IFSP Information Toolkit

Why include IFSP information in your state data system?

There are many good reasons for a state to consider including IFSP information in its Part C (early intervention) data system. For example, local programs benefit from having efficient access to IFSP information to assist with service coordination and service delivery. Access to automated tools associated with the IFSP process can help staff manage workflow, and assist with improving communication with families and among service providers. Having IFSP information in a state data system also can support state and local programs with using these data to answer important questions about program operations, improvement, and accountability.

The resources here are intended to support decision-making for states that wish to develop or enhance an IDEA Part C data system. Many states already incorporate IFSP data into their data systems or are thinking about doing so. Some states may want to develop an entire online IFSP, whereas others may want to include only certain types of IFSP data. In either case, states can benefit from learning about the data system features other states are using to collect and facilitate the reporting and use of IFSP data. In this toolkit, you can explore data system features as they relate to IFSP data collection.

What You’ll Find

In this toolkit, you can explore data system features as they relate to IFSP data collection. For each feature, a comprehensive set of resources and information is provided, including:

  • Connections to the DaSy Data System Framework;
  • Potential data elements needed to develop various aspects of the feature;
  • A list of functionality options that could be used to implement the feature;
  • Key design considerations;
  • State examples,* and
  • Related technical assistance resources.

To use this toolkit, click on a topic below. Explore each feature to gain a broader understanding of it and to see how other states have incorporated it into their data systems. Keep in mind that specific business requirements underlie each of these features and state examples. Don’t just take the information in this toolkit and try to develop the feature. First identify your state program’s needs and then use these resources to help develop and refine your business requirements (see DaSy’s Developing and Sharing Your Business Requirements to Build a Better Data System resource). For further information on data system design and development, see the System Design and Development subcomponent of the DaSy Data System Framework.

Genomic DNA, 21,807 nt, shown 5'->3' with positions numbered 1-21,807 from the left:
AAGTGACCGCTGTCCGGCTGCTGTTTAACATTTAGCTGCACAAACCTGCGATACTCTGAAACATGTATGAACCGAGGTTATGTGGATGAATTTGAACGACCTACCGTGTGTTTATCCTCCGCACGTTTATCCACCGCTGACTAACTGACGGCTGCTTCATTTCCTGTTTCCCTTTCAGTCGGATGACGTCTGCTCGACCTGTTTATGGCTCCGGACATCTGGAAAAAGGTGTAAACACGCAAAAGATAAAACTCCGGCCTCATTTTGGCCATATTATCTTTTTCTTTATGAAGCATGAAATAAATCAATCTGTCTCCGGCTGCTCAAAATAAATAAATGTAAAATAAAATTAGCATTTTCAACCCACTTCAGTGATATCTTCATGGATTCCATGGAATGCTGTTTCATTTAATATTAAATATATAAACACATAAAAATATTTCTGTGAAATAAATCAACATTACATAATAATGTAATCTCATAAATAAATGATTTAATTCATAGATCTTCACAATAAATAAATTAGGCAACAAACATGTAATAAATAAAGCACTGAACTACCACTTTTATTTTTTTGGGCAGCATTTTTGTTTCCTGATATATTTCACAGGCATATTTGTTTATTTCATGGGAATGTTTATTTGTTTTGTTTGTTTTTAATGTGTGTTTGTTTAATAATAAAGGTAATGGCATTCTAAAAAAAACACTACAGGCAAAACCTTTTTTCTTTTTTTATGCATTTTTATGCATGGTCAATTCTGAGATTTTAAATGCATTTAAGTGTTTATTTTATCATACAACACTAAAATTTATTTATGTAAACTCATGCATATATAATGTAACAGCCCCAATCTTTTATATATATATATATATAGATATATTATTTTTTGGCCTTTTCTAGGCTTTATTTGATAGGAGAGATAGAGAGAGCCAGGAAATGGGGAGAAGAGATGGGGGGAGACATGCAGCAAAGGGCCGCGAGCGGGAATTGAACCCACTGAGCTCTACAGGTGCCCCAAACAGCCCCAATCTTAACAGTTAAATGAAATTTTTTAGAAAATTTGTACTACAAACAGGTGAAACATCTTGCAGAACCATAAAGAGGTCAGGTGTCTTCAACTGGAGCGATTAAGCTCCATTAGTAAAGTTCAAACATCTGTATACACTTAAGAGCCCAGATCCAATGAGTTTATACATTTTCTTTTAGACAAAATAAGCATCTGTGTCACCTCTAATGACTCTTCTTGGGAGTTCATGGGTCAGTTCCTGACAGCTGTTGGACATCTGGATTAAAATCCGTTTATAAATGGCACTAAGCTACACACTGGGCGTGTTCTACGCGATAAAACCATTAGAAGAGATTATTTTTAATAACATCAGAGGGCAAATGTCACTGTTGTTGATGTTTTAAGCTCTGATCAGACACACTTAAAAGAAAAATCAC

Delivered Services Tile
Electronic Signatures Tile
Parent Portal Tile
IFSP Transfers Tile
Integrated IFSP/Child Outcomes Summary (COS) Tile
Dashboards Tile
Notification/Tickering Systems Tile
Wizards Tile

Ideas for New Features or State Examples?

We invite you to submit your own ideas for features to be included in this collection, as well as screenshots, publications, and video demonstrations of IFSP-related features in your data system. Please submit ideas and examples to us.

Request Technical Assistance

If you would like assistance with using this toolkit, have questions about its contents, and/or would like support with data system design and development, please contact the DaSy Center.


The development of this toolkit drew on learnings from working with states in the DaSy/ECTA Topical Cohort titled Including IFSPs in Your Data System. The states in the cohort are Connecticut, Delaware, Kansas, Massachusetts, Mississippi, Virginia, and Washington. DaSy gratefully acknowledges the contributions of those states to this toolkit, as well as the following states that provided examples of their data system features: Colorado, Kentucky, Maryland, Pennsylvania, and Utah.

*State examples are offered to show a variety of approaches for implementing each of the features or components. The examples are not meant to be endorsements of the state approach or of the state’s data system. In addition, when screenshots or video demonstrations are included as examples, only test data are shown (i.e., these are not data on real children/families).

Published June 2017.